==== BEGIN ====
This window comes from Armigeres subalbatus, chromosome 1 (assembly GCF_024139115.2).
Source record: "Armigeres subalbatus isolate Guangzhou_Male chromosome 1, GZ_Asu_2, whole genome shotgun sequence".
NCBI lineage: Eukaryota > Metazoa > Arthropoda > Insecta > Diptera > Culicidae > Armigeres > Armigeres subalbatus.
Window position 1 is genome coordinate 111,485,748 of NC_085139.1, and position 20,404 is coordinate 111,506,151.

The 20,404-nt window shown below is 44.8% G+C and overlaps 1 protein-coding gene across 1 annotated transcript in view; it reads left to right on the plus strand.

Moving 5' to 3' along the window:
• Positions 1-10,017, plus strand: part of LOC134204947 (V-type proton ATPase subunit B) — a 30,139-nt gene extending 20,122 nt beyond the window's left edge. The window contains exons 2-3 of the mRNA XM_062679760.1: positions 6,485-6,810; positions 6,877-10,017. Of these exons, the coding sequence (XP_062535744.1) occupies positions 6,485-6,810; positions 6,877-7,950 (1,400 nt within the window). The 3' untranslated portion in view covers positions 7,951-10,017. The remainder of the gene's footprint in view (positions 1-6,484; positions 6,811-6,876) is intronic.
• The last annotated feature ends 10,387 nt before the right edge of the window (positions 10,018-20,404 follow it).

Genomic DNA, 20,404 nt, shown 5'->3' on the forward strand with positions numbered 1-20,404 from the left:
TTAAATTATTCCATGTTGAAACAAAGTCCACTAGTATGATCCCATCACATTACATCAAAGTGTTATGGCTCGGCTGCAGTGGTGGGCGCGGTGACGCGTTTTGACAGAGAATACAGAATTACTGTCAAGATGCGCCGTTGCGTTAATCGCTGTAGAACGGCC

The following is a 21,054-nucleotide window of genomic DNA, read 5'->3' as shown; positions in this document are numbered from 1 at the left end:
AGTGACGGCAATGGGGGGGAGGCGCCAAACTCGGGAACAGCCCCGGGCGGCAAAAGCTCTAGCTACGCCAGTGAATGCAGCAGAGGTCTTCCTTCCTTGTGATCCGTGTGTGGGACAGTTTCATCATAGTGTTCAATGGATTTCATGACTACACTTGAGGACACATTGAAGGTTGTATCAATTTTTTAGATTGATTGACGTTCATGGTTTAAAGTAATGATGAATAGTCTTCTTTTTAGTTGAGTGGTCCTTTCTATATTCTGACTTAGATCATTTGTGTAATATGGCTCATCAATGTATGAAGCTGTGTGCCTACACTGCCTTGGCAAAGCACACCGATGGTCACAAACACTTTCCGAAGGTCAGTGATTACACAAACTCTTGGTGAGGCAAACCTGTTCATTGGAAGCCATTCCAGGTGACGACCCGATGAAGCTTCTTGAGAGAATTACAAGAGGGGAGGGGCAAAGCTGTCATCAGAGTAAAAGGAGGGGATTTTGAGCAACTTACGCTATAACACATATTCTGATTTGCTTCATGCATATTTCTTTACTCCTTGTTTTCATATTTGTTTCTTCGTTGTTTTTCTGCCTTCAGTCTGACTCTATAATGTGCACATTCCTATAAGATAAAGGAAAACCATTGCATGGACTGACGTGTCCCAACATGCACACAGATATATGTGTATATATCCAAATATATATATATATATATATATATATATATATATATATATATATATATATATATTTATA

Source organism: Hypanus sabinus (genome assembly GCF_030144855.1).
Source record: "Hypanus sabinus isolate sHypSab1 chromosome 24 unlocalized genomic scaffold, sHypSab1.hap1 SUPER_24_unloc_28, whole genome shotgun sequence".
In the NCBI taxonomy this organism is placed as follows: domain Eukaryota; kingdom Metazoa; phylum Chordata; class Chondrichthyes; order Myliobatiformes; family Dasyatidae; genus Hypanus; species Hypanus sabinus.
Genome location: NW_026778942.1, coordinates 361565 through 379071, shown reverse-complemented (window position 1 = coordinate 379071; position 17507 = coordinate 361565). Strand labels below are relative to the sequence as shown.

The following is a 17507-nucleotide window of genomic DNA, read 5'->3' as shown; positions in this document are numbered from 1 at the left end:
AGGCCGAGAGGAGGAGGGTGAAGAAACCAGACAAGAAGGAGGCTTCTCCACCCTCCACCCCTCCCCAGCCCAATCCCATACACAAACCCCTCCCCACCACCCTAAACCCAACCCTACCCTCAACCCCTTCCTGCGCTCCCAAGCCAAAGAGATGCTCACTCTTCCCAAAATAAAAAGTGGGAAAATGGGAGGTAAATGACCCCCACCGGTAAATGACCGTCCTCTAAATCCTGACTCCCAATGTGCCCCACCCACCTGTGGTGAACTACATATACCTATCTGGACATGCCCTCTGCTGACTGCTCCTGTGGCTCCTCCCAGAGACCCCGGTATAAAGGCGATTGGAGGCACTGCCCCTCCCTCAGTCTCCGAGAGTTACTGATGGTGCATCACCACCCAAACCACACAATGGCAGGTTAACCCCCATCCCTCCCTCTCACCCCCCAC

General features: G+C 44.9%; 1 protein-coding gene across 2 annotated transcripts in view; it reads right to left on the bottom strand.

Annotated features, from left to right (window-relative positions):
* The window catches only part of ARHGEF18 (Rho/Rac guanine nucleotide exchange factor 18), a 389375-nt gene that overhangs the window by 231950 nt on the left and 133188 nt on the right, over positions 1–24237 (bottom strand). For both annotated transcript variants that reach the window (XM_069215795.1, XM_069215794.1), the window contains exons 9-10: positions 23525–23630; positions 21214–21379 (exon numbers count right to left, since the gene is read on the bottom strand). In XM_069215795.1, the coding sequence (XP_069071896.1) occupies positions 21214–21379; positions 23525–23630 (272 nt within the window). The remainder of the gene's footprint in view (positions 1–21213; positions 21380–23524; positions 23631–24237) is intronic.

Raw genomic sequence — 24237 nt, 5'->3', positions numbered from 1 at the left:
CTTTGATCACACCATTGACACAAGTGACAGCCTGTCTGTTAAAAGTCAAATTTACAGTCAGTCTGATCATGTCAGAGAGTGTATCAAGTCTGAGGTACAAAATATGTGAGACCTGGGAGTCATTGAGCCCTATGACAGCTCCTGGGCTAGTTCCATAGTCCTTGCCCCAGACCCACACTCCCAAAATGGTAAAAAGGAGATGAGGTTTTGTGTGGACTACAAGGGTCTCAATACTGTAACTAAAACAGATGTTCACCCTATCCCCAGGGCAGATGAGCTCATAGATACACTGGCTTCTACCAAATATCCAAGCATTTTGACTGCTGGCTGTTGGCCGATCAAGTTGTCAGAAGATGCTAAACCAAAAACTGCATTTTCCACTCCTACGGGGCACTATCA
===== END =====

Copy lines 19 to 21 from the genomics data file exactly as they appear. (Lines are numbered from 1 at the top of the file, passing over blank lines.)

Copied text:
General features: G+C 44.9%; 1 protein-coding gene across 2 annotated transcripts in view; it reads right to left on the bottom strand.

Annotated features, from left to right (window-relative positions):
* The window catches only part of ARHGEF18 (Rho/Rac guanine nucleotide exchange factor 18), a 389375-nt gene that overhangs the window by 231950 nt on the left and 133188 nt on the right, over positions 1–24237 (bottom strand). For both annotated transcript variants that reach the window (XM_069215795.1, XM_069215794.1), the window contains exons 9-10: positions 23525–23630; positions 21214–21379 (exon numbers count right to left, since the gene is read on the bottom strand). In XM_069215795.1, the coding sequence (XP_069071896.1) occupies positions 21214–21379; positions 23525–23630 (272 nt within the window). The remainder of the gene's footprint in view (positions 1–21213; positions 21380–23524; positions 23631–24237) is intronic.